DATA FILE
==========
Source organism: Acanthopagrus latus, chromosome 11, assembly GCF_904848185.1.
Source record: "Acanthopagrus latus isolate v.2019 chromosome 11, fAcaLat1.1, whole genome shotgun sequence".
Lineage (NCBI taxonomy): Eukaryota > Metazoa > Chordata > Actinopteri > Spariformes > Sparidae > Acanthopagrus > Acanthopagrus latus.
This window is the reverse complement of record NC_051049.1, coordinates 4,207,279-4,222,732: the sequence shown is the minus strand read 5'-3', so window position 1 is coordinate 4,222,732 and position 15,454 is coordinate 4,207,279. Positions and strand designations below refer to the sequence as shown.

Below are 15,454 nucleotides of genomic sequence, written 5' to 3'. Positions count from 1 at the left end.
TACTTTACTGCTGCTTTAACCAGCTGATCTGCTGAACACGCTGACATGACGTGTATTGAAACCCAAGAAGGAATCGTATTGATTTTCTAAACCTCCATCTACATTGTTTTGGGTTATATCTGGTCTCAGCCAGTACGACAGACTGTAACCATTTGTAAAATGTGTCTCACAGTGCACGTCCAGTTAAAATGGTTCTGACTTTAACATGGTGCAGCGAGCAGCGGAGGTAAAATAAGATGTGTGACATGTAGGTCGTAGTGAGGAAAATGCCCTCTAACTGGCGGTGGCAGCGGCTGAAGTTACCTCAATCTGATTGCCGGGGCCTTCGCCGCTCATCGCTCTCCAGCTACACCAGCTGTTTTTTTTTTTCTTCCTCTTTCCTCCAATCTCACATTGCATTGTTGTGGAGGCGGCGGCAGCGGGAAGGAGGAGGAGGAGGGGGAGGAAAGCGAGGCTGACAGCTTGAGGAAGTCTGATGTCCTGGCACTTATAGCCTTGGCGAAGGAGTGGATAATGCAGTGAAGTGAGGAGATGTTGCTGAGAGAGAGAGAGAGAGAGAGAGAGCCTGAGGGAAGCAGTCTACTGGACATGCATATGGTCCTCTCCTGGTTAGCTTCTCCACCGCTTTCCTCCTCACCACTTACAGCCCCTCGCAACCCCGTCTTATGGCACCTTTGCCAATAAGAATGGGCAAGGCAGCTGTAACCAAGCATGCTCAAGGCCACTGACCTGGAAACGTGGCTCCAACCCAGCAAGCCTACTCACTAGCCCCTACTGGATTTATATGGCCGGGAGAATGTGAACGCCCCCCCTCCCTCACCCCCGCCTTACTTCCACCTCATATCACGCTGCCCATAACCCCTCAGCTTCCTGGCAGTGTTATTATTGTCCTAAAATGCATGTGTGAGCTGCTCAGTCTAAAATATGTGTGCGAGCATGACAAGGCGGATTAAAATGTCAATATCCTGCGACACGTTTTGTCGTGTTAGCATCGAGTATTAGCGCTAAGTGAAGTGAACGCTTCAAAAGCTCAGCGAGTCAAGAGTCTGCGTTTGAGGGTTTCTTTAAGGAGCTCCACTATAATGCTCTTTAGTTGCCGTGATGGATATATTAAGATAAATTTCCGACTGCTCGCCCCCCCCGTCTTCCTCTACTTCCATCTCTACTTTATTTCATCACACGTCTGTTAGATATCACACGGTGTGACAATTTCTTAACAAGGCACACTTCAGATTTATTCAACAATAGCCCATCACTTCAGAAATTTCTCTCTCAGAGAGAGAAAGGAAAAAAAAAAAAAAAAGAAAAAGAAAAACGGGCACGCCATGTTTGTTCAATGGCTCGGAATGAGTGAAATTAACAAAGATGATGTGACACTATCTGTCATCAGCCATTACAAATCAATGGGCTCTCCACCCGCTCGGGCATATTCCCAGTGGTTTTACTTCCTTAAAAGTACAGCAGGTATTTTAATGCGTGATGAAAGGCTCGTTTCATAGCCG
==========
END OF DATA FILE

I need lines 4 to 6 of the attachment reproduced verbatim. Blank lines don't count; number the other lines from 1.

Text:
This window is the reverse complement of record NC_051049.1, coordinates 4,207,279-4,222,732: the sequence shown is the minus strand read 5'-3', so window position 1 is coordinate 4,222,732 and position 15,454 is coordinate 4,207,279. Positions and strand designations below refer to the sequence as shown.

Below are 15,454 nucleotides of genomic sequence, written 5' to 3'. Positions count from 1 at the left end.
TACTTTACTGCTGCTTTAACCAGCTGATCTGCTGAACACGCTGACATGACGTGTATTGAAACCCAAGAAGGAATCGTATTGATTTTCTAAACCTCCATCTACATTGTTTTGGGTTATATCTGGTCTCAGCCAGTACGACAGACTGTAACCATTTGTAAAATGTGTCTCACAGTGCACGTCCAGTTAAAATGGTTCTGACTTTAACATGGTGCAGCGAGCAGCGGAGGTAAAATAAGATGTGTGACATGTAGGTCGTAGTGAGGAAAATGCCCTCTAACTGGCGGTGGCAGCGGCTGAAGTTACCTCAATCTGATTGCCGGGGCCTTCGCCGCTCATCGCTCTCCAGCTACACCAGCTGTTTTTTTTTTTCTTCCTCTTTCCTCCAATCTCACATTGCATTGTTGTGGAGGCGGCGGCAGCGGGAAGGAGGAGGAGGAGGGGGAGGAAAGCGAGGCTGACAGCTTGAGGAAGTCTGATGTCCTGGCACTTATAGCCTTGGCGAAGGAGTGGATAATGCAGTGAAGTGAGGAGATGTTGCTGAGAGAGAGAGAGAGAGAGAGAGAGCCTGAGGGAAGCAGTCTACTGGACATGCATATGGTCCTCTCCTGGTTAGCTTCTCCACCGCTTTCCTCCTCACCACTTACAGCCCCTCGCAACCCCGTCTTATGGCACCTTTGCCAATAAGAATGGGCAAGGCAGCTGTAACCAAGCATGCTCAAGGCCACTGACCTGGAAACGTGGCTCCAACCCAGCAAGCCTACTCACTAGCCCCTACTGGATTTATATGGCCGGGAGAATGTGAACGCCCCCCCTCCCTCACCCCCGCCTTACTTCCACCTCATATCACGCTGCCCATAACCCCTCAGCTTCCTGGCAGTGTTATTATTGTCCTAAAATGCATGTGTGAGCTGCTCAGTCTAAAATATGTGTGCGAGCATGACAAGGCGGATTAAAATGTCAATATCCTGCGACACGTTTTGTCGTGTTAGCATCGAGTATTAGCGCTAAGTGAAGTGAACGCTTCAAAAGCTCAGCGAGTCAAGAGTCTGCGTTTGAGGGTTTCTTTAAGGAGCTCCACTATAATGCTCTTTAGTTGCCGTGATGGATATATTAAGATAAATTTCCGACTGCTCGCCCCCCCCGTCTTCCTCTACTTCCATCTCTACTTTATTTCATCACACGTCTGTTAGATATCACACGGTGTGACAATTTCTTAACAAGGCACACTTCAGATTTATTCAACAATAGCCCATCACTTCAGAAATTTCTCTCTCAGAGAGAGAAAGGAAAAAAAAAAAAAAAAGAAAAAGAAAAACGGGCACGCCATGTTTGTTCAATGGCTCGGAATGAGTGAAATTAACAAAGATGATGTGACACTATCTGTCATCAGCCATTACAAATCAATGGGCTCTCCACCCGCTCGGGCATATTCCCAGTGGTTTTACTTCCTTAAAAGTACAGCAGGTATTTTAATGCGTGATGAAAGGCTCGTTTCATAGCCG